PN.S Halpha Camera

why build a third arm for the PNS?

checklist (archival)

document review 2004

Following minor modifications to the position of the optics to allow for the dichroic to be placed, the current version is now V_18 (produced September 1998). A ZEMAX file is on the project page. Removal of the dichroic causes a simple lateral shift of the collimated beam. At our request Damien Jones has placed the grating assembly mid-way between the shifted and unshifted position.

current status

camera acceptance tests at RSAA Travel Log - Legacy of the fires

first tests at LPO

second tests at LPO

first light image Dec 2007
details: 25 sec image in the narrow filter, seeing 1.1 arcsec

dichroic page

Postscript and Autocad files are on the project page (corresponding GIFs are in image gallery).

    • A first-pass design, based on the [O III] camera, was produced as part of the PNS-3 project by Damien Jones. Some optimisation and adjustment is required.
    • New design (2004) - see the optics page

    • Fabrication, focussing mechanism, and interfacing

    • Fabrication, focussing mechanism, and interfacing

    • One early idea was to purchase a commercial camera, perhaps with a peltier-cooled CCD. In the end we were able to use a third ING detector, usually a Marconi.

      For interest here is some archival information on commercial options
      • Below I have used a quote from Apogee for a 14-bit camera based on a cooled Thomson 7899 2048x2048 (14 um) chip, best cosmetic grade, but this is front-illuminated (QE=35%). They do have a back-illuminated chip (1024x1024 x 24um) with QE=85%.
      • Nitrogen-cooled units are available commercially from Roper Scientific (formerly Princeton Instruments) with agents in NL

  8. BUDGET ($A)

    Dichroic: mechanical construction 7,700 (Estimate 6/12/2001)
    Dichroic: optics 8,000 (Estimate 6/12/2001 - see also dichroic page
    Dichroic: coating 3,000 (Estimate 6/12/2001)
    Camera: final design etc 5,280 (Estimate 10/1/2002 by Prime Optics) new estimate
    Camera: optics 18,434 (Estimate 11/98, check 12,000 commercial quote)
    Camera: coating 7,000 (Estimate 6/12/2001 - see also here)
    Mechanical detailing and construction 10,000 (Estimate 6/12/2001) new estimate
    Focus module construction 6,000 (Estimate 6/12/2001)
    Three H Filters, total 98,000 (BARR quote - see filters for latest)
    Continuum Filters, each 12,000 (wide, does not need to have high transmission)
    Filter wheel/flipper 10,000 (guess)
    CCD camera 92,000 (Apogee AP16E with 4kx4kx9um grade 1 Kodak chip, QE 65%, quote 8/1/2002)
    Extra shutter, if reqd -- not required with above-mentioned CCD
    Assembly and test 4,000

    Total (approx) 282,000

Trip by ND to RSAA (Stromlo) for acceptance testing 15-20 May 2006

Remnants of the 2003 fire
RSAA webcam

note that the "twisted wreck" at bottom left is not a result
of the fire and is in fact the future home of the workshops!)

New fires: the policy of backburning created amazing, and sometimes frightening scenes.

Previous work on the H-alpha camera

PNS on telescope

The New Controller

ND brought the new controller with him in his hand luggage. (note: the casing and some of the interior hardware has since been replaced so what we call the V2 controller looks completely different) is required for the extra motors which have been implemented, as well as for the serial-controlled, iris-type camera shutter. The controller was partially tested, and then left at RSAA, whence it will be shipped directly to La Palma.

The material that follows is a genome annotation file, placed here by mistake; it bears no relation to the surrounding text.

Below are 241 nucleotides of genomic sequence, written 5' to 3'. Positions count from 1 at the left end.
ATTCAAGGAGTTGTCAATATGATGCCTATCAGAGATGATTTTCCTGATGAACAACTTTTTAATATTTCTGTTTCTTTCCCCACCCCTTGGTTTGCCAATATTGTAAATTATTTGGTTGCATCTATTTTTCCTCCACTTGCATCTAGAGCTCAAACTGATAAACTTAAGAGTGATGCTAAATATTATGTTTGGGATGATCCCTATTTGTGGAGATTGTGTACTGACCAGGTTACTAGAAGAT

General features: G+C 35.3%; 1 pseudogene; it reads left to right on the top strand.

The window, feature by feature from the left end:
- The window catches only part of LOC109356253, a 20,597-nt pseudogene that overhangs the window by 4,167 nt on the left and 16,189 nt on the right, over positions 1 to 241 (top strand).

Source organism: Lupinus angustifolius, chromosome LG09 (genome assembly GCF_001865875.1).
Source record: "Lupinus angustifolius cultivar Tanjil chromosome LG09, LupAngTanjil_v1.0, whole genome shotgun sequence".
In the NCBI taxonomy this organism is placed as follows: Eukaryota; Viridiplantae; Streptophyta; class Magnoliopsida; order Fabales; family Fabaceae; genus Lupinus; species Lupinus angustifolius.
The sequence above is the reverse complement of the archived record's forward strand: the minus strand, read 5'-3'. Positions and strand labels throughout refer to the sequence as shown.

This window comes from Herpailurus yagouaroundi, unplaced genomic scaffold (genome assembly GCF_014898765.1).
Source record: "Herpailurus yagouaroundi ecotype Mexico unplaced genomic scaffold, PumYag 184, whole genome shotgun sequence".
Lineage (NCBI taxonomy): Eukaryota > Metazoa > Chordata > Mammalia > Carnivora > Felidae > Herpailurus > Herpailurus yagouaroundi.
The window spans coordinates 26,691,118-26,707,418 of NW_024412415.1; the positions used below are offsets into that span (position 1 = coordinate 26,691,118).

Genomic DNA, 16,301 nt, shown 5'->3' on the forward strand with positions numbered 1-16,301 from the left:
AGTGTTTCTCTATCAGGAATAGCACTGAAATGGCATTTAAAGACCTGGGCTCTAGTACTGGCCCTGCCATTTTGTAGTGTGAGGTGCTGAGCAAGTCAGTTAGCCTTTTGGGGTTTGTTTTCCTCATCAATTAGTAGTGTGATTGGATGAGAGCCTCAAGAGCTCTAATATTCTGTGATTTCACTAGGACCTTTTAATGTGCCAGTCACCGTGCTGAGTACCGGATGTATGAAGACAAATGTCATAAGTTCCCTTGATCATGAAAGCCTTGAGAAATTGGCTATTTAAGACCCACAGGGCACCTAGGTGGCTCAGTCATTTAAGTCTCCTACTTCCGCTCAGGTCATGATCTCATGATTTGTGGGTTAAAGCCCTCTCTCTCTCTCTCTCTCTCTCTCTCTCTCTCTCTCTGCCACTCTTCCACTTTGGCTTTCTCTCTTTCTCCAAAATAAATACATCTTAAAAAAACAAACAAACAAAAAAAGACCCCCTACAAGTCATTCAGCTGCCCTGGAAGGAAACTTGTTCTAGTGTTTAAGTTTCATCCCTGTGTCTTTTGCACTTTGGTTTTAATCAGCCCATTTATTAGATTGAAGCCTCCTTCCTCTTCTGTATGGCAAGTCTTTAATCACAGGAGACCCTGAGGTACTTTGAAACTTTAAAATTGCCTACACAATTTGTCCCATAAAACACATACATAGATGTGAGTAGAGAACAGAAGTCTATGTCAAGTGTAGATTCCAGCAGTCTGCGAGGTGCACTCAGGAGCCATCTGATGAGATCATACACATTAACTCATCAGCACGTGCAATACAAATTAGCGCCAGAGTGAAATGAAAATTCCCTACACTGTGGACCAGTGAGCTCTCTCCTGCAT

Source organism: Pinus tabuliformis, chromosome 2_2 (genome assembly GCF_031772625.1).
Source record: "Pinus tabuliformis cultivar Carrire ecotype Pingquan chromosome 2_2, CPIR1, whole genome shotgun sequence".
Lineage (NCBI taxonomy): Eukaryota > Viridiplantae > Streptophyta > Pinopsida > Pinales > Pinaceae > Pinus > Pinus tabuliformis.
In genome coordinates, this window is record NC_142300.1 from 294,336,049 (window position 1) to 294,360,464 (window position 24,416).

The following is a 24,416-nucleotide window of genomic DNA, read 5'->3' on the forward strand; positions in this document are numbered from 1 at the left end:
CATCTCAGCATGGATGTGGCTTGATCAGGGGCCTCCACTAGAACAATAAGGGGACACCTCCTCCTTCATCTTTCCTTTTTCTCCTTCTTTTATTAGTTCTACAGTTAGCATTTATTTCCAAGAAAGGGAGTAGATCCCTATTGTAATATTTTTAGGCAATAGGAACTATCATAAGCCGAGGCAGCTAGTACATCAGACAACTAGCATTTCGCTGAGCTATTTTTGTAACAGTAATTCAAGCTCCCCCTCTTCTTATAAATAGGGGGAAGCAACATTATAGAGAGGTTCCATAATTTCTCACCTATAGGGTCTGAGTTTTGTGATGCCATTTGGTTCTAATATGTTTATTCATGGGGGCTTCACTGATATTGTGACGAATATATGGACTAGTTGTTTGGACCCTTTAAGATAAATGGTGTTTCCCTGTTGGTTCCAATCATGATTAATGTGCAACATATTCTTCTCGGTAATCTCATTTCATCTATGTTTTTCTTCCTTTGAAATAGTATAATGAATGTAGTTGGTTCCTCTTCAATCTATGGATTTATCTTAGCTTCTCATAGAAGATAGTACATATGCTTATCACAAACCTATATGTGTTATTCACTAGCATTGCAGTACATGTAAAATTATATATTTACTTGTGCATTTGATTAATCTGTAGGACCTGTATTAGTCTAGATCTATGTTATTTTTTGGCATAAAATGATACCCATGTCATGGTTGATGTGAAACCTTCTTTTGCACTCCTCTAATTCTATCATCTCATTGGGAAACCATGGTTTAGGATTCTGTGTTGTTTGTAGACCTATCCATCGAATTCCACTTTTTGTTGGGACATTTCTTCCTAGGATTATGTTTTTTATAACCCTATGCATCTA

Optical tests in the RSAA workshops:

Damien Jones (left), Gabe Bloxham (right)

Some minor mechanical issues, such as removal of paint to ensure accurate alignment

dichroic mirror to separate OIII/H-alpha

(a) Insertion of the dichroic

A series of photos to illustrate how to insert the dichroic mirror. Note that three equal-sized blocks are required in the last stages.

(b) On-axis optics - the camera is of course designed to work with the PNS collimator and therefore could not be tested directly at RSAA since the collimator is on La Palma. Instead we tested the on-axis behaviour, with off-axis tests postponed until the camera is mounted on the PNS.

Although the optical quality was somewhat degrated by the quality of the collimator we obtained images of less than 10 microns diameter, as predicted by the designer. The CCD pixels were too coarse to accurately measure such small images. The image "budget" is 3 micron for the pinhole after demagnification (1/3), 3 micron for the diffraction limit of the optics, and 5.5 micron for the ray-tracing results - an r.m.s. of 6.9 micron, consistent with the measurements. therefore could not be tested directly at RSAA since the collimator is on La Palma. Instead we tested the on-axis behaviour, with off-axis tests postponed until the camera is mounted on the PNS.

(c) Filter changer - Inserting both filters

We were able to move the filters in and out using the new controller, and were able to open and close the iris shutter on command via a serial port. The controller needs further software development, since there needs to be sufficient "intelligence" for the one filter to be moved out of the way before the next filter is moved in. Final checks were done with the filters in place.

(d) The wide-band filter showed no anomalies but the narrow-band H-alpha filter appeared to produce multiple images, as can been seen in the images below. This was such a profound effect that it was taken to be the result of multiple reflections (as is quite possible giving the structure of such filter. It took a day before we realised that we were looking at a huge degree of astigmatism (in the two photos you can see the effect of moving the focus, which rotates the pattern). This is a dead filter!

Document date: January 4, 2004 Last updated ND 1/6/2006